Typically, it's easiest to detect these indicators in the front and back borders of the cards, where the colors are darkest on any Pokémon card. Often times, the yellow border on the front will be almost golden, bordering on orange, while the back border, typically a shade of blue similar to some of the darker accents present in the design around the Pokéball, can be distinctly darker, sometimes taking on a purplish hue.
It can also be helpful to look at the rest of the card and take note of any elements of the design that seem oversaturated, while other elements appear to be washed out. This can be one of the easiest ways to tell if the fraudsters printed the card using a scanned image of the original design.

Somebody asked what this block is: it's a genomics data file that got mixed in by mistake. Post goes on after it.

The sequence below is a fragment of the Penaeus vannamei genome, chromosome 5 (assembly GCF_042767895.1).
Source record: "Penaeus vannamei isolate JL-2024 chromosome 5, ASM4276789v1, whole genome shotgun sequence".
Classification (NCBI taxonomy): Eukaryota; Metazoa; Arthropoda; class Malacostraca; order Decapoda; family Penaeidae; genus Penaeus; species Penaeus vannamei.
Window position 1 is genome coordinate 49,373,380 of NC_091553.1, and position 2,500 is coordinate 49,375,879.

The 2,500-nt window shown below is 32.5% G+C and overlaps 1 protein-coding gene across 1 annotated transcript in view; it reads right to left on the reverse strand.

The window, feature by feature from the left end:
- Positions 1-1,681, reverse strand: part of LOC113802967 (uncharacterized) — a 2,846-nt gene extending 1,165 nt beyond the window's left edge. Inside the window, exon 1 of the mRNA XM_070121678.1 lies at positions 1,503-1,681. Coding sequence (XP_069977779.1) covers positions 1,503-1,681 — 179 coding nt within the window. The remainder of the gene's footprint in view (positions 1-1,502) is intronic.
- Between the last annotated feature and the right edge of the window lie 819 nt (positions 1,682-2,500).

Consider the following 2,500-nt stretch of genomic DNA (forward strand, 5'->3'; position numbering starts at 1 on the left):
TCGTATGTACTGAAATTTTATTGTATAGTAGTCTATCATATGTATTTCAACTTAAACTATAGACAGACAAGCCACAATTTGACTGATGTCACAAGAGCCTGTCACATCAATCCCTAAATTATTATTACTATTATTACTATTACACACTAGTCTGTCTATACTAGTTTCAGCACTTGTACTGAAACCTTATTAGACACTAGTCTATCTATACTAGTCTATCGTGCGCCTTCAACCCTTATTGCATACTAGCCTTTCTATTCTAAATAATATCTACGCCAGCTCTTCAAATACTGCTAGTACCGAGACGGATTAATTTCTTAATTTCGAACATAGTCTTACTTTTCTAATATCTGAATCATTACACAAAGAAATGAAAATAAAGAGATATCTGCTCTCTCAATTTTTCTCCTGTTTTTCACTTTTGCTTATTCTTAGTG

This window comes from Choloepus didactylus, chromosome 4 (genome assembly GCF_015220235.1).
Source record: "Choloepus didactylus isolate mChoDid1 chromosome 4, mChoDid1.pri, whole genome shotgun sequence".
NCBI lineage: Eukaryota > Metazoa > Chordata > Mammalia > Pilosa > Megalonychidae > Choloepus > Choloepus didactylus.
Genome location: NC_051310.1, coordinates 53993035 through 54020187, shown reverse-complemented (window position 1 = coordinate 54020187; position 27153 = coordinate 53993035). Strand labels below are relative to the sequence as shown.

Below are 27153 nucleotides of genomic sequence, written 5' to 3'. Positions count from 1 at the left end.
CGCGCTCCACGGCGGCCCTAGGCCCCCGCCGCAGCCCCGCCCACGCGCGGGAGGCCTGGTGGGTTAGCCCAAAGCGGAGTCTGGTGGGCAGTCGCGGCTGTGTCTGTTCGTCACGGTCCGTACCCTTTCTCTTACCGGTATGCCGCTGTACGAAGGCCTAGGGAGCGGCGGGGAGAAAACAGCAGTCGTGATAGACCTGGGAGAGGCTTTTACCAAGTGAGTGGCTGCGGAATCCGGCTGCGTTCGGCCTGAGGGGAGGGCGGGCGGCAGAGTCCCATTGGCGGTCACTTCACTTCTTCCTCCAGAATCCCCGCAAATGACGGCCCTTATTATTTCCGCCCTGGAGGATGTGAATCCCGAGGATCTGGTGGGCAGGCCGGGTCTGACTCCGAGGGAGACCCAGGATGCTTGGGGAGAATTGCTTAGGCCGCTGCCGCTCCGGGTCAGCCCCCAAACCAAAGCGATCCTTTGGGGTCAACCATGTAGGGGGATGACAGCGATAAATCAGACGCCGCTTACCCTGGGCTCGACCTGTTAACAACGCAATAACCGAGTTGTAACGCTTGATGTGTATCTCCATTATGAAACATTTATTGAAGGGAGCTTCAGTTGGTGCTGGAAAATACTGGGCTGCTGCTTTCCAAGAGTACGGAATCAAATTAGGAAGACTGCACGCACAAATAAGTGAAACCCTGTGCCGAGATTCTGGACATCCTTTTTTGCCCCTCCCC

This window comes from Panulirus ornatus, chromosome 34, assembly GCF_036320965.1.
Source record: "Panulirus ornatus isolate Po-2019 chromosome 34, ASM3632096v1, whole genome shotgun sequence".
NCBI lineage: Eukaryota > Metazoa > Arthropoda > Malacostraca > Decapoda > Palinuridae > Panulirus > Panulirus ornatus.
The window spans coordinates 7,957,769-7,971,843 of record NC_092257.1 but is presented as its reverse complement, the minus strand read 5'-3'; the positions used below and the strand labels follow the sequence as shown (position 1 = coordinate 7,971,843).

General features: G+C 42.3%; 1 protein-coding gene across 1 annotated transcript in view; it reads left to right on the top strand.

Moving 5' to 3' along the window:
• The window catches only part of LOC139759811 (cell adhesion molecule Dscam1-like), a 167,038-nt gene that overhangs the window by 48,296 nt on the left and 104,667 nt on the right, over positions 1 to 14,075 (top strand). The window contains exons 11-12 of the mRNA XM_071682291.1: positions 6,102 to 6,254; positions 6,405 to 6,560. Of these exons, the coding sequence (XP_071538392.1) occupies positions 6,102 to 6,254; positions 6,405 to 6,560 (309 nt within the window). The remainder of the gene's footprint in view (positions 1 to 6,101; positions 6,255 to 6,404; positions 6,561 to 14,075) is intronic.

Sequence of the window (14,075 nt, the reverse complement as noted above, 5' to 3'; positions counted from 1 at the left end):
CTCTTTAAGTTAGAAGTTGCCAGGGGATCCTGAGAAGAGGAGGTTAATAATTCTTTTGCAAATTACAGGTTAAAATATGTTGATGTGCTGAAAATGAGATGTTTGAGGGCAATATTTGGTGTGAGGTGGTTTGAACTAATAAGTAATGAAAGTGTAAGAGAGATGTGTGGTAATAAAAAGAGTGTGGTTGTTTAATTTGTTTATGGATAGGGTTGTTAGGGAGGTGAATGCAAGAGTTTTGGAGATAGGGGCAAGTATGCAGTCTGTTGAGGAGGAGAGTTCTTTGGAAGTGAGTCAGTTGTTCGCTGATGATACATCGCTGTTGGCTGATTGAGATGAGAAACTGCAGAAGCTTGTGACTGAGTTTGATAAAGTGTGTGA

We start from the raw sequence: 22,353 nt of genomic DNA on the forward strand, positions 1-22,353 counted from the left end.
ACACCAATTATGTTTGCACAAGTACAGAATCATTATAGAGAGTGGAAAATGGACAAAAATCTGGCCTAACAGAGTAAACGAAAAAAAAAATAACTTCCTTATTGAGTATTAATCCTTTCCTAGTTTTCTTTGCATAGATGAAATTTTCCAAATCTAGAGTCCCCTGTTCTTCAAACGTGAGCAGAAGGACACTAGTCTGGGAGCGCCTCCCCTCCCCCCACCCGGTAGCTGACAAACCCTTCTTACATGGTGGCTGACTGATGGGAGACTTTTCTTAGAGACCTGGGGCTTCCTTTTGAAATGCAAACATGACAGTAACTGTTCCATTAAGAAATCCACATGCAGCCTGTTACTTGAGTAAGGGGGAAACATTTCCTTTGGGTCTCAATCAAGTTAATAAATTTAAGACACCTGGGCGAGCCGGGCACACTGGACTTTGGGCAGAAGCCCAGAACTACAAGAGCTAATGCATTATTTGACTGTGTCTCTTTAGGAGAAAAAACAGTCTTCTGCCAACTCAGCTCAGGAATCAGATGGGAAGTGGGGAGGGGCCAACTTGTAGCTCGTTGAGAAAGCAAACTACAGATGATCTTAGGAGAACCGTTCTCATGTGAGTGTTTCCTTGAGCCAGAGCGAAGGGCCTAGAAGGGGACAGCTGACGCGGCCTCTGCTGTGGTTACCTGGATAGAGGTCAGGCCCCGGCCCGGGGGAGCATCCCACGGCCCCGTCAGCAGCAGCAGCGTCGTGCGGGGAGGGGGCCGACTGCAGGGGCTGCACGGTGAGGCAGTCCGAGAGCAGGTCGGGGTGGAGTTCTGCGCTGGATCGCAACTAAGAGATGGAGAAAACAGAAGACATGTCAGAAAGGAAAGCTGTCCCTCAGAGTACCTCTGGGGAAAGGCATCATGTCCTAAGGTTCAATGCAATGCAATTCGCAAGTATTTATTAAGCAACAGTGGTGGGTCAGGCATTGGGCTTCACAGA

3. Check to Make Sure the Fronts of Modern Ultra Rare Cards Are Textured (Not Including Vs)
Ultra rare cards including VMAX cards, Full Art Supporter cards, and Secret Rares now feature textured fronts. The pattern of these textures varies from card to card, but the most common texture among modern cards coming out now appears to similar to small ridges—not unlike the appearance of a fingerprint.
If you run your finger over this pattern, you will find that you can actually feel these ridges as well, but be very careful! Running your fingers across the surface of a card can leave oils, and even scratches.
It's always best to use another method, such as looking at the edge to find the ink layer, rather than trying to detect texture through touch. But being aware of this indicator can be one more tool in your belt when it comes to spotting fake cards, especially when you're, for example, purchasing a card online, and can't necessarily inspect the edge yourself.